Spallumcheen’s RhinoKore Composite Solutions has announced a partnership with Rashtreeya Vidyalaya College of Engineering in India for the 2017 Bridgestone Solar Challenge in Australia.
The event will run Oct. 8 to 15.
The challenge is a friendly, worldwide competition that pits some of the brightest young minds from international universities, technical institutes, and the private sector. The race itself begins in Darwin, travelling south, some 3,000 kilometres through the unforgiving Australian Outback, arriving in Adelaide five days later.
It’s all about energy management.
Based on the original notion that a 1,000-watt car would complete the journey in 50 hours, solar cars are allowed a nominal five kilowatt hours of stored energy, which is 10 per cent of that theoretical figure. All other energy must come from the sun or be recovered from the kinetic energy of the vehicle.
These are arguably the most efficient electric vehicles in the world.
RVCE contacted RhinoKore in late 2016 requesting a possible collaboration, with RhinoKore providing the honeycomb panels to be used to form the body of the RVCE car, Soleblaze.
“We saw this as an amazing opportunity to support a dedicated group of engineering students,” said Greg Ringness, RhinoKore marketing manager.
“Even though they’re located on the other side of the planet, we just couldn’t pass up the opportunity to demonstrate to the world a mantra we repeat often here at RhinoKore…What will you build with a RhinoKore panel?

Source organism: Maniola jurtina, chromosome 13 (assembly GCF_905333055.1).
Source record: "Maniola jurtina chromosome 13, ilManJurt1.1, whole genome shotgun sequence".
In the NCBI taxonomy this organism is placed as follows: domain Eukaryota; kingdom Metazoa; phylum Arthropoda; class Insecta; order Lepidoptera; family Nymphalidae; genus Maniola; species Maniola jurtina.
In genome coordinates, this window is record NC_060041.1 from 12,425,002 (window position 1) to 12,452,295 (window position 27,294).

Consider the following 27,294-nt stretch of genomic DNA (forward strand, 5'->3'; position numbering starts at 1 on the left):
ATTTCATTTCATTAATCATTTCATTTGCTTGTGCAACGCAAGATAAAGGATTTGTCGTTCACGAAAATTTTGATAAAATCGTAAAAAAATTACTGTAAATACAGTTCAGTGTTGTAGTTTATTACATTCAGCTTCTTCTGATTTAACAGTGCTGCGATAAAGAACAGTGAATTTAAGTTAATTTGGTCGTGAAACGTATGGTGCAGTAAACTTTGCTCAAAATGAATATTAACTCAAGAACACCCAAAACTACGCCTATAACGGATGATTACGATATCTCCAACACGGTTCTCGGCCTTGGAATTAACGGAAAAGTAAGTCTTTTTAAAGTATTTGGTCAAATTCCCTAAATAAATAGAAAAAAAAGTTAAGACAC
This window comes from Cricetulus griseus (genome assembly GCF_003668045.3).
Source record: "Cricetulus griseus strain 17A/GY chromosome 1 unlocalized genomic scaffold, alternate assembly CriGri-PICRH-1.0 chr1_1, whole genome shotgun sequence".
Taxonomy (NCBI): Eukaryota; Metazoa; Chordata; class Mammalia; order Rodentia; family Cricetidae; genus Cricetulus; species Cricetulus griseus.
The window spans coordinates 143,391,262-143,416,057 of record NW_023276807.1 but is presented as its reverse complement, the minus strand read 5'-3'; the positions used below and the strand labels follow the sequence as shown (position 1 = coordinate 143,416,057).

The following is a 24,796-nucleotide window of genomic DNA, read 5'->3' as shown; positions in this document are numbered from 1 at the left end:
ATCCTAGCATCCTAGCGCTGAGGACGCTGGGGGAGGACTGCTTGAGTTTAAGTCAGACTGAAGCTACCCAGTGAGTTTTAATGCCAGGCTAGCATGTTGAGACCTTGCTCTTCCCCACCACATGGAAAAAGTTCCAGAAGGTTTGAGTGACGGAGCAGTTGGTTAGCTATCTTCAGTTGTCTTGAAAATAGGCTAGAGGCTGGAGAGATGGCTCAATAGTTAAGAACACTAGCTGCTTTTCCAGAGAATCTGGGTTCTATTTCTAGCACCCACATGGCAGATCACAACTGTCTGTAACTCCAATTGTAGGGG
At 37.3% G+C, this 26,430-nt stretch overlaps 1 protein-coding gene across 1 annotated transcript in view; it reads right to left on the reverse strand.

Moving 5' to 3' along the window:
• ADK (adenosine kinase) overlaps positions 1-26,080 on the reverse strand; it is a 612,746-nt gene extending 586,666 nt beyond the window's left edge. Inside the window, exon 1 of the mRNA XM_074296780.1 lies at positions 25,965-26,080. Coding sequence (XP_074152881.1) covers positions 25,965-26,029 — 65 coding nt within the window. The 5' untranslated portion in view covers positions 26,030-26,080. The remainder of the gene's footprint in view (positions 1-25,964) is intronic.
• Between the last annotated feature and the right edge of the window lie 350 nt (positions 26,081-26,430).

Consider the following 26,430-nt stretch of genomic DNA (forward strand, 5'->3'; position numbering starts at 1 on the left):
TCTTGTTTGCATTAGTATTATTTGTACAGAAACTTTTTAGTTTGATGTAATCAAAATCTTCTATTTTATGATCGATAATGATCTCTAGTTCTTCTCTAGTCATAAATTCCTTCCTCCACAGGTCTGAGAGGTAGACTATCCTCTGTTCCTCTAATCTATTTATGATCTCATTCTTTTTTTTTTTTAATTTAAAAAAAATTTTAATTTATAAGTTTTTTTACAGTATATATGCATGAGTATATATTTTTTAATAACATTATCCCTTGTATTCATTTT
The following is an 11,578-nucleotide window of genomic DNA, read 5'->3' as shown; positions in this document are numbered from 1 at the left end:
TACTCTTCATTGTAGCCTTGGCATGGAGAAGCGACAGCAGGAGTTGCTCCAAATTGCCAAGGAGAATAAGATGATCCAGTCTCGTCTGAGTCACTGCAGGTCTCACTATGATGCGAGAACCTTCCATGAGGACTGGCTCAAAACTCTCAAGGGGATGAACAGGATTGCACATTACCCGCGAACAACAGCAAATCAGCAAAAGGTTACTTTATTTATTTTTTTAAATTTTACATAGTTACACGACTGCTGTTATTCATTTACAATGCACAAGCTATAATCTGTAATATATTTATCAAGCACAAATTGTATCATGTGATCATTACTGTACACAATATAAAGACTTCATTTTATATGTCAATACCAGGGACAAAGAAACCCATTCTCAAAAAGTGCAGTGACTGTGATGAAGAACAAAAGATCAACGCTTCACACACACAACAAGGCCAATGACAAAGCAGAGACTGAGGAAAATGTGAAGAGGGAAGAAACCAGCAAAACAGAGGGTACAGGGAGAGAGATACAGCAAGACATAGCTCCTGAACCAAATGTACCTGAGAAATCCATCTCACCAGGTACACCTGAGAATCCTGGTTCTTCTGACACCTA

“If you haven’t considered the World Solar Challenge, check them out online (www.worldsolarchallenge.org). Nothing short of inspiring is how I describe what these ‘kids’ are able to accomplish through this competition.”
The panel specifications requested by RVCE (three, six, seven and eight millimetre thickness) presented a new challenge for the team at RhinoKore.
At the three millimetre thickness, they ventured into unchartered territories as this would represent the thinnest honeycomb panels produced in the companies 10-plus year history.
“The production team is happy to be contributing to the efforts of our new friends at RVCE,” said Gordon Varszegi, production supervisor at RhinoKore. “We were asked to produce a panel at three millimetres, and I’m pleased to say we nailed it. We wish the RVCE Team much success.”
In 1982, solar pioneers Hans Tholstrup and Larry Perkins, embarked on a quest that would see them drive a home-built solar car, Quiet Achiever, across Australia from west to east. Inspired by this achievement and his own pioneering vision, Hans urged others to explore the boundaries of sun-powered transport.
And so, the World Solar Challenge was born.
Inaugurated in 1987 with pioneer sponsor South Australian Tourism Commission, the World Solar Challenge continues to highlight the development of advanced automotive technology and promote alternatives to conventional vehicle engines.
Today, while solar cars test the ultimate boundaries of energy efficiency, they also provide incredible insights into the capabilities of everyday vehicle technology. These innovations are at the heart of all electric cars, whether that power comes from hydrogen fuel cells, hybrid engines or even fully-electric commuter cars that draw power from solar cells on the garage roof – they all use the technology that is continually honed to perfection in the World Solar Challenge.
The event is held every two years.